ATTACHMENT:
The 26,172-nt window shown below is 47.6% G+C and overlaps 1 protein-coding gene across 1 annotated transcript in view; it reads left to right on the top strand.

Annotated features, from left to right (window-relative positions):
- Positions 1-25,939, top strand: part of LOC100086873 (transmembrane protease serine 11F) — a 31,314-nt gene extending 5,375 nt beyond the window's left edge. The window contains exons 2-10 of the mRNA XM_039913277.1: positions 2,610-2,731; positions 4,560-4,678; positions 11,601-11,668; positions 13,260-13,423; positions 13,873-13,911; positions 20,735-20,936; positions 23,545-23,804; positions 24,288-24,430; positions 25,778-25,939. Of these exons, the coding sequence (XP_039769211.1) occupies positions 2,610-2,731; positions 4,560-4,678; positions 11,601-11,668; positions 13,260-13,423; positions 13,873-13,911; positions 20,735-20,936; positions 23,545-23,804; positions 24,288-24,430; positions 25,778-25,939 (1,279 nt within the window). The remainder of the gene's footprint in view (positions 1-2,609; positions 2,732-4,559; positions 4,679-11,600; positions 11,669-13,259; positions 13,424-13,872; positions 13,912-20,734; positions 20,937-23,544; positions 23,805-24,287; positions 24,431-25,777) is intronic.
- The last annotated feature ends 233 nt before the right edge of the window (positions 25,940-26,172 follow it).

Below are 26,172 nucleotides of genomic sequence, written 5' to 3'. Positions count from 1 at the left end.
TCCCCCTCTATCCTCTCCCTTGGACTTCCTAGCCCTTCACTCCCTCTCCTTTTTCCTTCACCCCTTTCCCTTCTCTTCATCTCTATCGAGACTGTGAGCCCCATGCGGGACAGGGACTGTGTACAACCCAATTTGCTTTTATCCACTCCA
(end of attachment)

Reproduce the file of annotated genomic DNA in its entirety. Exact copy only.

The 26,172-nt window shown below is 47.6% G+C and overlaps 1 protein-coding gene across 1 annotated transcript in view; it reads left to right on the top strand.

Annotated features, from left to right (window-relative positions):
- Positions 1-25,939, top strand: part of LOC100086873 (transmembrane protease serine 11F) — a 31,314-nt gene extending 5,375 nt beyond the window's left edge. The window contains exons 2-10 of the mRNA XM_039913277.1: positions 2,610-2,731; positions 4,560-4,678; positions 11,601-11,668; positions 13,260-13,423; positions 13,873-13,911; positions 20,735-20,936; positions 23,545-23,804; positions 24,288-24,430; positions 25,778-25,939. Of these exons, the coding sequence (XP_039769211.1) occupies positions 2,610-2,731; positions 4,560-4,678; positions 11,601-11,668; positions 13,260-13,423; positions 13,873-13,911; positions 20,735-20,936; positions 23,545-23,804; positions 24,288-24,430; positions 25,778-25,939 (1,279 nt within the window). The remainder of the gene's footprint in view (positions 1-2,609; positions 2,732-4,559; positions 4,679-11,600; positions 11,669-13,259; positions 13,424-13,872; positions 13,912-20,734; positions 20,937-23,544; positions 23,805-24,287; positions 24,431-25,777) is intronic.
- The last annotated feature ends 233 nt before the right edge of the window (positions 25,940-26,172 follow it).

Below are 26,172 nucleotides of genomic sequence, written 5' to 3'. Positions count from 1 at the left end.
TCCCCCTCTATCCTCTCCCTTGGACTTCCTAGCCCTTCACTCCCTCTCCTTTTTCCTTCACCCCTTTCCCTTCTCTTCATCTCTATCGAGACTGTGAGCCCCATGCGGGACAGGGACTGTGTACAACCCAATTTGCTTTTATCCACTCCA